Alas, unwilling to build new worlds, he abandoned Gaza to its devices, and sat idly while it swallowed his troops.
That is how, alongside the unity he undid, Abbas also failed to deliver prosperity and democracy, having lost mercantile prime-minister Salam Fayyad, and also failed to this day to hold the presidential election originally scheduled for 2009.
SET AGAINST this backdrop of limited pragmatism and courage, Abbas also remained on the wrong side of the most tragic Palestinian war: the war on truth.
Biographers will debate the purpose of Abbas’s strategy of attacking Israel in legal and diplomatic forums. Some will say it was his way of continuing violence through other means, some that it was his way to further steer the Palestinians away from violence.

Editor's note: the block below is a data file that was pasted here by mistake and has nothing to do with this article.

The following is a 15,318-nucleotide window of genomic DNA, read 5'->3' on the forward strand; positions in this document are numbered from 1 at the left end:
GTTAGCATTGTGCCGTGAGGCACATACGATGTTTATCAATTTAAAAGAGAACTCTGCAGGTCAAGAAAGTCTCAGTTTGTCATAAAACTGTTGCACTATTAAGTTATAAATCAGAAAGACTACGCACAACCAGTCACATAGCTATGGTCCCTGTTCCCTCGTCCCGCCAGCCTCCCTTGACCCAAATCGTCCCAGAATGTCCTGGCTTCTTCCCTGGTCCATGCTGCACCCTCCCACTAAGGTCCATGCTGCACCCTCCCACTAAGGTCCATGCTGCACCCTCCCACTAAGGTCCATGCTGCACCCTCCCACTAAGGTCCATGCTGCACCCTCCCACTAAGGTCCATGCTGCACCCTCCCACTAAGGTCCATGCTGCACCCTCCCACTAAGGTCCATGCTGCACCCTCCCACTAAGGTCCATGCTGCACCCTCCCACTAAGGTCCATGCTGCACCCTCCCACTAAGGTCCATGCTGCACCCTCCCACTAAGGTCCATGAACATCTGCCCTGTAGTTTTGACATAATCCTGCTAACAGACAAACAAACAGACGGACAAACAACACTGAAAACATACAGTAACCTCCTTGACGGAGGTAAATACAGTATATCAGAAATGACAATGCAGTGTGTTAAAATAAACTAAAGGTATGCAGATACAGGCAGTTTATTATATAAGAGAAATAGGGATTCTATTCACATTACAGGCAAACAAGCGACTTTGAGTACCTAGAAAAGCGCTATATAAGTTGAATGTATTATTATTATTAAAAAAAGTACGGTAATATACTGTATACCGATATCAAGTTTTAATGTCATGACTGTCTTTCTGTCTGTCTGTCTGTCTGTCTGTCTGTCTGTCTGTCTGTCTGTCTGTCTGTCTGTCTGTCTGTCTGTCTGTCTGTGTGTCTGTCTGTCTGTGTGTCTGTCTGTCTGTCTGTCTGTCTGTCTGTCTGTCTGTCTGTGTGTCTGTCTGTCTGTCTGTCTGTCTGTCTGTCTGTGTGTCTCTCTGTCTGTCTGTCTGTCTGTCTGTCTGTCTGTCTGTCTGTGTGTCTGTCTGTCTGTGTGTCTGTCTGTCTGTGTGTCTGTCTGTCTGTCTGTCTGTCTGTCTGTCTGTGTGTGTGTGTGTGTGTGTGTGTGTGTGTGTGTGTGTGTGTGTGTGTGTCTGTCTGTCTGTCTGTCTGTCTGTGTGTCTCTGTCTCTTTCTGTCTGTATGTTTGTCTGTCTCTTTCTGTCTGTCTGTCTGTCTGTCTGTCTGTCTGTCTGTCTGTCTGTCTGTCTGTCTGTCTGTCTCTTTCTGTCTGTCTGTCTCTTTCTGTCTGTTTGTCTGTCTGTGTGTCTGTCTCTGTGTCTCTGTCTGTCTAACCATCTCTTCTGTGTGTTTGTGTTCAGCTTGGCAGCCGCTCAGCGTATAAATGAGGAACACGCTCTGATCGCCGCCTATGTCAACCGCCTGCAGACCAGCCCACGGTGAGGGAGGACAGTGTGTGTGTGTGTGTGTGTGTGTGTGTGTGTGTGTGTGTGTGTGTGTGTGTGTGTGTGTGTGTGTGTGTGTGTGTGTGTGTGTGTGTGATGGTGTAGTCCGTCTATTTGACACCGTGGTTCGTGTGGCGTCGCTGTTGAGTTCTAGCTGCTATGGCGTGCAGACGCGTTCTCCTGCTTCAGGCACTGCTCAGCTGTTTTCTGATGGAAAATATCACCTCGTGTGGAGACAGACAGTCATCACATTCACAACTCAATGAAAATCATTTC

From Middle Israelis’ viewpoint, there will be no debating that while at it Abbas libeled them. The man who in a speech to the UN invented Israeli war crimes, and the man who wrote in The New York Times that the Arab invasions of 1948 followed rather than preceded the Palestinians’ displacement, remained the man who while in Soviet Moscow wrote that the Zionist movement conspired with Hitler to make the Holocaust happen.
Tragedy thus fed farce. Refusing to learn from the Soviets’ demise that kingdoms of lies can only last so long, Abbas continued nurturing the delusion that his people’s plight is anyone’s responsibility and plot except their own leaders’.
The truth, that Abbas would have been in Safed to this day but for the Palestinian choices to deny the Jews’ right to a state, to shun any compromise, and to wage war – will remain for another leader to unveil.